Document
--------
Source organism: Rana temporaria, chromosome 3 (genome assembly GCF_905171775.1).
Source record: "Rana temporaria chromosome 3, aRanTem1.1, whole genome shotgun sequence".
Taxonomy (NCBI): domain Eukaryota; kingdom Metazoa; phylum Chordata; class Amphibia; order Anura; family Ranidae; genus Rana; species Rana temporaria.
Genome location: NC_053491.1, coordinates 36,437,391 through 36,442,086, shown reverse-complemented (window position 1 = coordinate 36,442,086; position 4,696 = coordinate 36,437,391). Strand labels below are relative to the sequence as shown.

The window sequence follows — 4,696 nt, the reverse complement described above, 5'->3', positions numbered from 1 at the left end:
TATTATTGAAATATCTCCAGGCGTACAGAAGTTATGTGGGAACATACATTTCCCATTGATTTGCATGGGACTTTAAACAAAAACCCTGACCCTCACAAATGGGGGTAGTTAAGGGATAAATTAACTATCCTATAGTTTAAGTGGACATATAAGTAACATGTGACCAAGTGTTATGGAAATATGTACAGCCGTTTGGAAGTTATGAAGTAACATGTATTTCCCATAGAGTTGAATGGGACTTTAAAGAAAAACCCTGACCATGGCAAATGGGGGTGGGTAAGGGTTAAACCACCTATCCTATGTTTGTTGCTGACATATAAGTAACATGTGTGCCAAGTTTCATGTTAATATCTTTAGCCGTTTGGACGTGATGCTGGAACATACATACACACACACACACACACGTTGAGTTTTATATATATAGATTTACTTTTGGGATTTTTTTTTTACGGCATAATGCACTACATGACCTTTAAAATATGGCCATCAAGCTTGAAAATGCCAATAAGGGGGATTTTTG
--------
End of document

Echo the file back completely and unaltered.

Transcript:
Source organism: Rana temporaria, chromosome 3 (genome assembly GCF_905171775.1).
Source record: "Rana temporaria chromosome 3, aRanTem1.1, whole genome shotgun sequence".
Taxonomy (NCBI): domain Eukaryota; kingdom Metazoa; phylum Chordata; class Amphibia; order Anura; family Ranidae; genus Rana; species Rana temporaria.
Genome location: NC_053491.1, coordinates 36,437,391 through 36,442,086, shown reverse-complemented (window position 1 = coordinate 36,442,086; position 4,696 = coordinate 36,437,391). Strand labels below are relative to the sequence as shown.

The window sequence follows — 4,696 nt, the reverse complement described above, 5'->3', positions numbered from 1 at the left end:
TATTATTGAAATATCTCCAGGCGTACAGAAGTTATGTGGGAACATACATTTCCCATTGATTTGCATGGGACTTTAAACAAAAACCCTGACCCTCACAAATGGGGGTAGTTAAGGGATAAATTAACTATCCTATAGTTTAAGTGGACATATAAGTAACATGTGACCAAGTGTTATGGAAATATGTACAGCCGTTTGGAAGTTATGAAGTAACATGTATTTCCCATAGAGTTGAATGGGACTTTAAAGAAAAACCCTGACCATGGCAAATGGGGGTGGGTAAGGGTTAAACCACCTATCCTATGTTTGTTGCTGACATATAAGTAACATGTGTGCCAAGTTTCATGTTAATATCTTTAGCCGTTTGGACGTGATGCTGGAACATACATACACACACACACACACACGTTGAGTTTTATATATATAGATTTACTTTTGGGATTTTTTTTTTACGGCATAATGCACTACATGACCTTTAAAATATGGCCATCAAGCTTGAAAATGCCAATAAGGGGGATTTTTG